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  1. #171

    Join Date
    Feb 2008
    Shooter
    35mm RF
    Posts
    25
    I missed this thread when it was originally started and I just finished wading through the lengthy postings. But some things generated questions in my mind.

    1. It was said that a pyro negative would have a greater effect on VC paper. It was also stated that a pyro negative would be printed on a Grade #2 or VC #3 papers. Isn’t this backwards? If it has a greater effect on VC paper, then wouldn’t the VC paper be exposed at a lower contrast setting than a single-grade paper? If my question has no basis, then the comments relate to a local-contrast effect and not overall-contrast.

    2. I couldn’t find it but I believe one of the commenters stated in another thread that he was having trouble getting sufficiently dark skies when using pyro developers even when using a red filter. Because of this situation, he was giving up on the pyro and going back to a more conventional developer. Has this position changed? I have also seen this effect and I will keep Xtol for shots involving a heavily filtered sky.

    3. If one wanted to reprint some older pyro negatives using unsharp masking, would there be any issues that would present problems? I could see some with the stain color on panchromatic masking film. Unfortunately, I haven’t done this so can’t provide any input.

  2. #172

    Join Date
    Jul 2006
    Location
    Oklahoma, USA
    Shooter
    Med. Format RF
    Posts
    681
    I learned a lot about pyro from this thread. If I were new to analog photography and read the post I would be tempted to believe pyro is the magic brew. I recommend the reader pick up The Film Developing Cookbook. There is much information not mentioned here about tanning developers. The authors write about low speed, high fog, poor grain, toxicity and unstable working solutions. This seems a developer suited to large format, rotary processing, and images featuring separation of high values. A class of developers for someone who knows specifically what they are trying to achieve and the limitations of other formulas.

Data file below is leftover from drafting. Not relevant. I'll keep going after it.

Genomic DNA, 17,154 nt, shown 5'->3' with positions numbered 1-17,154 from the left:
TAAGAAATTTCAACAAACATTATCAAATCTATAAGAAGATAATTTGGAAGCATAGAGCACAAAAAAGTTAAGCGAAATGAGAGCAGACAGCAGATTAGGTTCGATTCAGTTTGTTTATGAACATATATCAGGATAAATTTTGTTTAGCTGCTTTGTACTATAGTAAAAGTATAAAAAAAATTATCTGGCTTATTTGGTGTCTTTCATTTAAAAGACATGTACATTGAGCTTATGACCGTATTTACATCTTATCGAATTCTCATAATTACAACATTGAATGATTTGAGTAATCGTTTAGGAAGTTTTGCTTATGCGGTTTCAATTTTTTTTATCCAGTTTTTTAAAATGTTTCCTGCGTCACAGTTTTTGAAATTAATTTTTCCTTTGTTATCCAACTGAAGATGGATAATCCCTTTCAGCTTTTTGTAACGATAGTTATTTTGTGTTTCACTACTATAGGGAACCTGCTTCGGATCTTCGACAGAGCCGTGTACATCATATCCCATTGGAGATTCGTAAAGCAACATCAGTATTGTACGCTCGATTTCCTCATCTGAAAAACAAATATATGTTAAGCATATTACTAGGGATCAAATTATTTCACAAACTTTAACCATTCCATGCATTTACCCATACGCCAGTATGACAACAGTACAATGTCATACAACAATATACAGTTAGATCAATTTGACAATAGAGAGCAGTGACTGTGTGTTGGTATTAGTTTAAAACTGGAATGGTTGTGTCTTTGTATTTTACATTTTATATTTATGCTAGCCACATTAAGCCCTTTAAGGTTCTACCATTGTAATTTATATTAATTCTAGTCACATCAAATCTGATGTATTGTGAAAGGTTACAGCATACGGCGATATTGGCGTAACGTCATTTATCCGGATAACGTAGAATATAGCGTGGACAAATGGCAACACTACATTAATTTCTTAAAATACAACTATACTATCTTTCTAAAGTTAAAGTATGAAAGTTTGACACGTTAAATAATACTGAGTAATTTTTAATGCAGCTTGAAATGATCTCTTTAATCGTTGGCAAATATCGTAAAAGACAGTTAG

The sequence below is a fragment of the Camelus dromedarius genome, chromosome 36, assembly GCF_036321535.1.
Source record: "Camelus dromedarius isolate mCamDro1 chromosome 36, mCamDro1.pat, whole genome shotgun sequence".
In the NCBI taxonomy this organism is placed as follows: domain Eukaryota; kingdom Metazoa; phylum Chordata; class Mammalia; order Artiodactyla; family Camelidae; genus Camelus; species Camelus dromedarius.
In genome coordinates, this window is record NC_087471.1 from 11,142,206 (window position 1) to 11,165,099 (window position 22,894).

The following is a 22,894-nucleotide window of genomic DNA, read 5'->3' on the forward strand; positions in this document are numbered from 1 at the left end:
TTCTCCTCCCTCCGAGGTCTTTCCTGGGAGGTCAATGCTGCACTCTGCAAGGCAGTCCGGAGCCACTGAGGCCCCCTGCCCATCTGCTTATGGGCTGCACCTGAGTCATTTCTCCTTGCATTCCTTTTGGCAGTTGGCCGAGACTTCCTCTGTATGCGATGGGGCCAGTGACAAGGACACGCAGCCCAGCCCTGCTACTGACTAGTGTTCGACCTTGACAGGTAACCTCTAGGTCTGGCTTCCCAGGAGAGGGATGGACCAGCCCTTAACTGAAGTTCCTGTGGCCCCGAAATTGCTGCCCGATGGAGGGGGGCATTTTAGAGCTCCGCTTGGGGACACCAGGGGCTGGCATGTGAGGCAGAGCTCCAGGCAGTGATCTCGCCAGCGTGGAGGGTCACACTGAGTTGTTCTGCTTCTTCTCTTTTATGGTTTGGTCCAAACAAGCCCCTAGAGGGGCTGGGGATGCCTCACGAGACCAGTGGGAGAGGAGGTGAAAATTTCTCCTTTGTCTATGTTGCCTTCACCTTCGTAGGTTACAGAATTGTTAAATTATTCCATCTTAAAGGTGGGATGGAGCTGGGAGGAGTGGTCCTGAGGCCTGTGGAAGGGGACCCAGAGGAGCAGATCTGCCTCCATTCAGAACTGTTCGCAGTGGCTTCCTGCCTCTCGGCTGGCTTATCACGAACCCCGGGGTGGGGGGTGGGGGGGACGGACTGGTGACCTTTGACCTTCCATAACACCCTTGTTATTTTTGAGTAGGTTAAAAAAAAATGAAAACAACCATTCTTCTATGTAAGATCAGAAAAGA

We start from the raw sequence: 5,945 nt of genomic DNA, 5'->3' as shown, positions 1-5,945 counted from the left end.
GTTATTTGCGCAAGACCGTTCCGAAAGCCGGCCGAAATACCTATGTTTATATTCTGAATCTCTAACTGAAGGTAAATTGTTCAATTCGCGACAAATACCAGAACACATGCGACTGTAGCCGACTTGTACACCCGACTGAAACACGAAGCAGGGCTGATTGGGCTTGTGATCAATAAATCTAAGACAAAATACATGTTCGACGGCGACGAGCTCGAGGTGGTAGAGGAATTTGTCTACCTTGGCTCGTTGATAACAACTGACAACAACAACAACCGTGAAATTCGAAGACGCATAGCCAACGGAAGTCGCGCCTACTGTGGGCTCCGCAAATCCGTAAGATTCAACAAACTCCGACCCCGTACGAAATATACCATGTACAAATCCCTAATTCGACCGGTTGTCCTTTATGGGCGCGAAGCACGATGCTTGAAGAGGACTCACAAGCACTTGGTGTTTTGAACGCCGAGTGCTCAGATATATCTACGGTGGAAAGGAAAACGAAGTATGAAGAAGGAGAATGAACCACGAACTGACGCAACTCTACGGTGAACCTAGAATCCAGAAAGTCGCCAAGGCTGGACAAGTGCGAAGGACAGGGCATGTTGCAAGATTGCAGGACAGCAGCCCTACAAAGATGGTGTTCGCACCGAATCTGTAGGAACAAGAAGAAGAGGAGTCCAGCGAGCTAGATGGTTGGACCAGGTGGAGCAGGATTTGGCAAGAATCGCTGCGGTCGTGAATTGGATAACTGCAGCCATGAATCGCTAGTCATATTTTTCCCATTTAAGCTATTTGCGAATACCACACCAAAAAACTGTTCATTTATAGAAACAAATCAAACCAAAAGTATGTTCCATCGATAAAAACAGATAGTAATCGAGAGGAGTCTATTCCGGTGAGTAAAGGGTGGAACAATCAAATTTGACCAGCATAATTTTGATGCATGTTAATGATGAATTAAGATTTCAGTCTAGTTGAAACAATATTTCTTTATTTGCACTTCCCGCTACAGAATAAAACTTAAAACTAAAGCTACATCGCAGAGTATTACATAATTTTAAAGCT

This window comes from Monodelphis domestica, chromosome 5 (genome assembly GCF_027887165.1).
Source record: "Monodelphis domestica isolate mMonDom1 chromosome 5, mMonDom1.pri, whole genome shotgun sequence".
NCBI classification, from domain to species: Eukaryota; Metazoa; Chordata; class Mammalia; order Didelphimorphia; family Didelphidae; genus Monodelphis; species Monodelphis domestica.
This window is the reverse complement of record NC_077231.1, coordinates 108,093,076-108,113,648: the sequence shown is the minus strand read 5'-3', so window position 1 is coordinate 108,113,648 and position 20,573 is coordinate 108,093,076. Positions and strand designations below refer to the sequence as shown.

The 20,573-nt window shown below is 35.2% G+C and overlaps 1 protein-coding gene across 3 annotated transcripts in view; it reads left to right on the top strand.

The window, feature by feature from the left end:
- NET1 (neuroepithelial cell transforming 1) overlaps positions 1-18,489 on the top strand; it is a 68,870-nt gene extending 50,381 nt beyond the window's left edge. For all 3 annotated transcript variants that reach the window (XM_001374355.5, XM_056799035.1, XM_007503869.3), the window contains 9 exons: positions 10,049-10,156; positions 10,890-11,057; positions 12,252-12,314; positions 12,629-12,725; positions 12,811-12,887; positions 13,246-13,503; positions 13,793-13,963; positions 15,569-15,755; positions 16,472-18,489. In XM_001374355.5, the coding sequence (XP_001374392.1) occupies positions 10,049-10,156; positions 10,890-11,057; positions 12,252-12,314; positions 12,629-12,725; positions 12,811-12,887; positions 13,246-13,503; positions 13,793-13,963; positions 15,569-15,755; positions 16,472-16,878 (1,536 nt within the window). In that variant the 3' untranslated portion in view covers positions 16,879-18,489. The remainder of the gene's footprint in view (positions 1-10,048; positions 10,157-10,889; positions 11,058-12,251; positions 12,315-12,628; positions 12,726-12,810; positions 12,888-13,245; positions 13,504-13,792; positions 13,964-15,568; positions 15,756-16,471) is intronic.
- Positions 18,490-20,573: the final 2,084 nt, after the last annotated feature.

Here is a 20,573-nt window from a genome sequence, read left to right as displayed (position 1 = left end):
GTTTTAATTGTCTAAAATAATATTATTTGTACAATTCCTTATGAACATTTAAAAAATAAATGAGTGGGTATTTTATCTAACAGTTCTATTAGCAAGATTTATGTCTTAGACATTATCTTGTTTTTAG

When I look at web sites with portfolios featuring stained negatives, I often see images of moving water, surf, or fog. Some images look like the definition is unnatural. I'm on thin ground discussing pyro images. Never used the developer or viewed "in hand" an actual print. But I have a sense stained negatives favor certain images and may not be suitable as a general purpose (GP) developer.

    Said another way, if you want something that looks different than the look of D-76, tanning developers may be one of several choices.

    XTOL is the front line GP developer. Especially when you consider its sharpness at 1:3 and low toxicity. The speed gain is at least 1/3 gain. The shelf life is 8 months or a few months longer if properly stored. It can be used stock up to 1:3. XTOL 1:3 is arguably as sharp as Rodinal without edge effects. It's a great developer.
    Last edited by Richard Jepsen; 04-08-2013 at 09:56 PM. Click to view previous post history.

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